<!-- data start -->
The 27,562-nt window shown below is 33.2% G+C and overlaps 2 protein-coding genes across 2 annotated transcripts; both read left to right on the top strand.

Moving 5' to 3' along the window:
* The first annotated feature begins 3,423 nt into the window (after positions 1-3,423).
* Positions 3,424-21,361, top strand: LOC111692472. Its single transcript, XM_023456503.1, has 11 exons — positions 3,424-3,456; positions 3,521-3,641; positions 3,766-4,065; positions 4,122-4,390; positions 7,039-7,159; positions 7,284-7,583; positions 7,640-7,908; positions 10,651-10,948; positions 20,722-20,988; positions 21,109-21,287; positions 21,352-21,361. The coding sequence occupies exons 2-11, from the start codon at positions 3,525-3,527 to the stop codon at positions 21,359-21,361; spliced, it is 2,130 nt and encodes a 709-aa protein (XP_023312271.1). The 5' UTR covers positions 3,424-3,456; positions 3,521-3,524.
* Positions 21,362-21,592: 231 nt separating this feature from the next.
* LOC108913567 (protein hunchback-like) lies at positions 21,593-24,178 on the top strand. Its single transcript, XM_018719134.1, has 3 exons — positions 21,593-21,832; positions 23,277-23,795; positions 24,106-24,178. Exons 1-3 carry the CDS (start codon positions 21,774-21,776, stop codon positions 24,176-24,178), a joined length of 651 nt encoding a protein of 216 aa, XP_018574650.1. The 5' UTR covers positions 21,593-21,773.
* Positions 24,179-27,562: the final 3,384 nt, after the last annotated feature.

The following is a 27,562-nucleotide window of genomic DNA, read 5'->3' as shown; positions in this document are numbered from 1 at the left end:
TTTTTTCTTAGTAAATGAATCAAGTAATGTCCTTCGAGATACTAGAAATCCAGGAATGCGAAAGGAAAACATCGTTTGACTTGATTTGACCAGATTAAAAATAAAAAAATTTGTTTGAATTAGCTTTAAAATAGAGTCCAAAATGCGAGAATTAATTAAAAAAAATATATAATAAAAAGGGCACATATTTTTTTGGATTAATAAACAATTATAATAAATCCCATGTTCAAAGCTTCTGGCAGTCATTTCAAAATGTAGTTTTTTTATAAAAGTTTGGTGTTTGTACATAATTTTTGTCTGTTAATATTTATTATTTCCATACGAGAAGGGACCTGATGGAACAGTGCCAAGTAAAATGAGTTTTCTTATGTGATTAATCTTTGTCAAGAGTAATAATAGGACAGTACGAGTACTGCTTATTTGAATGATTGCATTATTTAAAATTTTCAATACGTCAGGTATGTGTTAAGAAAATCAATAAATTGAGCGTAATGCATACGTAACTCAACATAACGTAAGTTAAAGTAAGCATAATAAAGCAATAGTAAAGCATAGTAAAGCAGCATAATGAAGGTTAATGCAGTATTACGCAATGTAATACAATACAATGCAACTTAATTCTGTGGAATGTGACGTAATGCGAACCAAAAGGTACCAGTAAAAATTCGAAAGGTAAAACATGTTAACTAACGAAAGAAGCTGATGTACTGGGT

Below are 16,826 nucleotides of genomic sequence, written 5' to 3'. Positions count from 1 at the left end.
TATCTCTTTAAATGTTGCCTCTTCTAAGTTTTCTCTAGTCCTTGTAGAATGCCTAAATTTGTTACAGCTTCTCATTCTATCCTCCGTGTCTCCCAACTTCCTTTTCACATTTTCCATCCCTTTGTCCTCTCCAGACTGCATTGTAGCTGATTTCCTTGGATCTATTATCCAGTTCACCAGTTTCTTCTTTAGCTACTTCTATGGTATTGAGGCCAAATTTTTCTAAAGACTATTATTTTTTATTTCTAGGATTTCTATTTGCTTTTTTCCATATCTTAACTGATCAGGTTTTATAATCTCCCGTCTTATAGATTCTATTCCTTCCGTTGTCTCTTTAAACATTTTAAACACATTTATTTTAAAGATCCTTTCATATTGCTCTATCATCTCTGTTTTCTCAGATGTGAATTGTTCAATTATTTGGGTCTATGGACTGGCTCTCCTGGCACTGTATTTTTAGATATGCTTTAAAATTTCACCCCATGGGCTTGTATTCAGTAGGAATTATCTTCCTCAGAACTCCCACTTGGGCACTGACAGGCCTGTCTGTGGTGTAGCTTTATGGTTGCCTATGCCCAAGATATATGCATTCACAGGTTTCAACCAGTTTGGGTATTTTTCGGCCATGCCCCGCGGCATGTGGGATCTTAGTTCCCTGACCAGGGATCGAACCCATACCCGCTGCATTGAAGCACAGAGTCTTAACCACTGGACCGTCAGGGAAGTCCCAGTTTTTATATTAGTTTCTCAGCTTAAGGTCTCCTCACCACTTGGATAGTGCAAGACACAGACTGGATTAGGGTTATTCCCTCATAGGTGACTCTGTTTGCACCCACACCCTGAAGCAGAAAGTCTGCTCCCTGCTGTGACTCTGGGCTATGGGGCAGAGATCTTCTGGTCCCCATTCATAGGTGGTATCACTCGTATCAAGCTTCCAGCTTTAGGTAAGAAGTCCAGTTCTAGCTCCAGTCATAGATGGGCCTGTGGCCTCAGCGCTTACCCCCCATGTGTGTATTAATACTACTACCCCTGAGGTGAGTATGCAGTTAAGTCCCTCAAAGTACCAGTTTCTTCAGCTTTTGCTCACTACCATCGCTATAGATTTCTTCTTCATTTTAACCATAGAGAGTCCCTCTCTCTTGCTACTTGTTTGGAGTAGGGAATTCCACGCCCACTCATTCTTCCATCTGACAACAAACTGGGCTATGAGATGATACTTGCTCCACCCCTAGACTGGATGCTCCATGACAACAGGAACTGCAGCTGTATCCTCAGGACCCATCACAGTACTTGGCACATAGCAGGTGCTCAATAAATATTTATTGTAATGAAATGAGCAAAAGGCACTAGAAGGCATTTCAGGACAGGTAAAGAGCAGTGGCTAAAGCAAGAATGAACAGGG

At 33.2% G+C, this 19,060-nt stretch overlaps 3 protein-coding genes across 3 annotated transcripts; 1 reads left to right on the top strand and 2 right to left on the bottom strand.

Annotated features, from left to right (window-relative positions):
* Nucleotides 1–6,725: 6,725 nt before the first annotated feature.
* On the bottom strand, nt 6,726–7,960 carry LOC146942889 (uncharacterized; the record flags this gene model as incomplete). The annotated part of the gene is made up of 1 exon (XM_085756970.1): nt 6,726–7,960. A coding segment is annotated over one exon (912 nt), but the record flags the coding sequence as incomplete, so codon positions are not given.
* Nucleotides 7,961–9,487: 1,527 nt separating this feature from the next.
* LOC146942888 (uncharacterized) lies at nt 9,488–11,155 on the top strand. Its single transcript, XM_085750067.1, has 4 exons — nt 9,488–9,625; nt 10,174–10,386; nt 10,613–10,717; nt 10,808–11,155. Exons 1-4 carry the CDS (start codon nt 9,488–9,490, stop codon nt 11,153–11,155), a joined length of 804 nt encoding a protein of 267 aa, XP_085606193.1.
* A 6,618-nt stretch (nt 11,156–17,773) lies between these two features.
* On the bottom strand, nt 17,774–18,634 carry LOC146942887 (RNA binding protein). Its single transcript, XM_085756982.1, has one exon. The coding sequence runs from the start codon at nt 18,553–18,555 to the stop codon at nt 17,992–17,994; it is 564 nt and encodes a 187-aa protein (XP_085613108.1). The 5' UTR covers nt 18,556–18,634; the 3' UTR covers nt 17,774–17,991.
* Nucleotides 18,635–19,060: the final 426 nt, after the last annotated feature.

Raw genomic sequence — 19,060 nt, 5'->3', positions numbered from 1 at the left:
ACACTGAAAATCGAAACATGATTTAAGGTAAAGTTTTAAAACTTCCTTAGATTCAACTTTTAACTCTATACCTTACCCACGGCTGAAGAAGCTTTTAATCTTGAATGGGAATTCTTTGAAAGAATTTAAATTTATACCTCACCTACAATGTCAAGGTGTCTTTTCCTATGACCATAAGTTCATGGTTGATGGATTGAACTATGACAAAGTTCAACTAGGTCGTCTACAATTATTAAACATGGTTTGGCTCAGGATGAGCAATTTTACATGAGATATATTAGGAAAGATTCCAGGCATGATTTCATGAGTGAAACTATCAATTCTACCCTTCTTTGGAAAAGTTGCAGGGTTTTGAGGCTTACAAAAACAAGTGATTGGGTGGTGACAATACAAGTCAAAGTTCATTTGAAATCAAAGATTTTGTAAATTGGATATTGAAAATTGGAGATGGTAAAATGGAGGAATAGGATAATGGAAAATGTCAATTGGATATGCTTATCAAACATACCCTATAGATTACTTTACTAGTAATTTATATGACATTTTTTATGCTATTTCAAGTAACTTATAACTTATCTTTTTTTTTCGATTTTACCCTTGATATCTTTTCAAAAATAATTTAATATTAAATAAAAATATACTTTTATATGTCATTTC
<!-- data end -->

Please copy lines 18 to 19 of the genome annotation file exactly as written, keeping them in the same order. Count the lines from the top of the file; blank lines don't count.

* A 6,618-nt stretch (nt 11,156–17,773) lies between these two features.
* On the bottom strand, nt 17,774–18,634 carry LOC146942887 (RNA binding protein). Its single transcript, XM_085756982.1, has one exon. The coding sequence runs from the start codon at nt 18,553–18,555 to the stop codon at nt 17,992–17,994; it is 564 nt and encodes a 187-aa protein (XP_085613108.1). The 5' UTR covers nt 18,556–18,634; the 3' UTR covers nt 17,774–17,991.